Research has shown several positive effects of decentralization on schools and education, such as:
Resources collection at the local level.
Classroom construction and equipment.
Pupils recruitment (particularly of girls).
Monitoring of pupils attendance and results.
Provision of textbooks and didactic materials.
Community involvement in teachers hiring, salary and housing.
Decentralization reinforces schools appropriation by local communities and stimulates the dialogue on multigrade education, at the same time it increases the relevance of school learning by taking in consideration specific local needs. Multigrade teaching lends itself to that situation. This teaching method has a considerable success in terms of underprivileged childrens access to primary education .
In the beginning of my stay in Zambia I cooperated with the Lusaka Province in-service team. The surface of the Lusaka Province is the same as Belgium including the four districts (Kafue, Lusaka urban, Luangwa Boma and Chongwe).Every district has well equipped resource centres and several zone centres. When we initiated a new programme, for example the Multigrade Teaching Programme, we brought together all the district education officers to the provincial resource centre of Lusaka (the coordinator of a resource centre, the inspector, the education officer) and taught them in MTG teaching.On their turn they trained all the inset providers (zone and school inset provider) in the district resource centre. The training was very practical with a lot of of concrete examples of real multigrade classroom situations.A lot of attention was paid to lesson preparations and the use of local topics.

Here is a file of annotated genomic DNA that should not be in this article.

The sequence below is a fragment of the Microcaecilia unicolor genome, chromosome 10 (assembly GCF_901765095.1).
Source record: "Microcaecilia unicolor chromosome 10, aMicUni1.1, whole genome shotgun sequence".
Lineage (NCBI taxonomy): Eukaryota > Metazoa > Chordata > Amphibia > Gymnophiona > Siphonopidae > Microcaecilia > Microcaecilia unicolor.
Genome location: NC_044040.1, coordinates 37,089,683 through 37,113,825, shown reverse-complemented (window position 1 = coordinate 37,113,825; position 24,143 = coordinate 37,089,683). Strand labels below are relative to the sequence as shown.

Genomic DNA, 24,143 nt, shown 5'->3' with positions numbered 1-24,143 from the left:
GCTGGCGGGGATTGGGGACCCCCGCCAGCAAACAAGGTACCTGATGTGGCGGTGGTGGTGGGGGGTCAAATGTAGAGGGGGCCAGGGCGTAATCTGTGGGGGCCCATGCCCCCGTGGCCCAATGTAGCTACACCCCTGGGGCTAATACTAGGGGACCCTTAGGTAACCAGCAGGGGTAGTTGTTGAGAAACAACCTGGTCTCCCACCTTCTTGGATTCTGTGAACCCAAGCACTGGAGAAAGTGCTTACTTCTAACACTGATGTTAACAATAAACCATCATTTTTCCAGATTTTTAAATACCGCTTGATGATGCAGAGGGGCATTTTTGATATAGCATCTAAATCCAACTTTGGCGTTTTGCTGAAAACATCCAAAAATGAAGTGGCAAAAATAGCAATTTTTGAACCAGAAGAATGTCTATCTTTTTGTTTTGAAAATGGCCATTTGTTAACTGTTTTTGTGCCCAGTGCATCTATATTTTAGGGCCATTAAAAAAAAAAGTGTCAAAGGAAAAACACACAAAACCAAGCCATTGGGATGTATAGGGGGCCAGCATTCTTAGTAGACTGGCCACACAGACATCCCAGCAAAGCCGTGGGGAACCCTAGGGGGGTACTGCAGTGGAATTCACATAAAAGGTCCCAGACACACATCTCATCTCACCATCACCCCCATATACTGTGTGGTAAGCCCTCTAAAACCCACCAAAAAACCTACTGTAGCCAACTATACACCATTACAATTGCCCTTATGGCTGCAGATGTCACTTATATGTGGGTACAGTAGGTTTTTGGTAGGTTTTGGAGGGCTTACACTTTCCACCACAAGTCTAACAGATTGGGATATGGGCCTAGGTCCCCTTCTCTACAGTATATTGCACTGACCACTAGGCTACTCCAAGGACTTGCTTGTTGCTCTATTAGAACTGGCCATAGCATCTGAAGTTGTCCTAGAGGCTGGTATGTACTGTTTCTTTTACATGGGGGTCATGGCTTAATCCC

Multigrade teaching is often associated with schools in remote area and difficult contexts often they have to deal with few resources available, given the poverty of the region in which this type of teaching is found. Multigrade teachers have, therefore, to work in a considerably negative context in terms of materials support. For four years I was involved in the Multigrade teaching project of the Teacher Education Department. Through the same system we organized workshops to train trainers to train teachers in the most remote parts of Zambia. We explained the teachers how to prepare his/her lessons for different grades and how to time table these lessons. We show the teachers how to organize the classroom and how to teach different grades. Such contexts require the employment of particular teaching methodologies and classroom administration.Since Multigrade classes are smaller and can be established more cheaply than complete schools, therefore more dispersed and thus located closer to the settlements where the children live. This means both that younger children can attend and that the time children spend travelling between school and home can be reduced.This gives them the possibility to continue to contribute to the family's economic activity, what makes attending school more acceptable and will lead to an increase of the number of children receiving education.Multigrade schools, being smaller and more dispersed, would be able to create much closer relationships with the smaller communities to which they belong .This would have a very positive effect on local attitudes and access to education.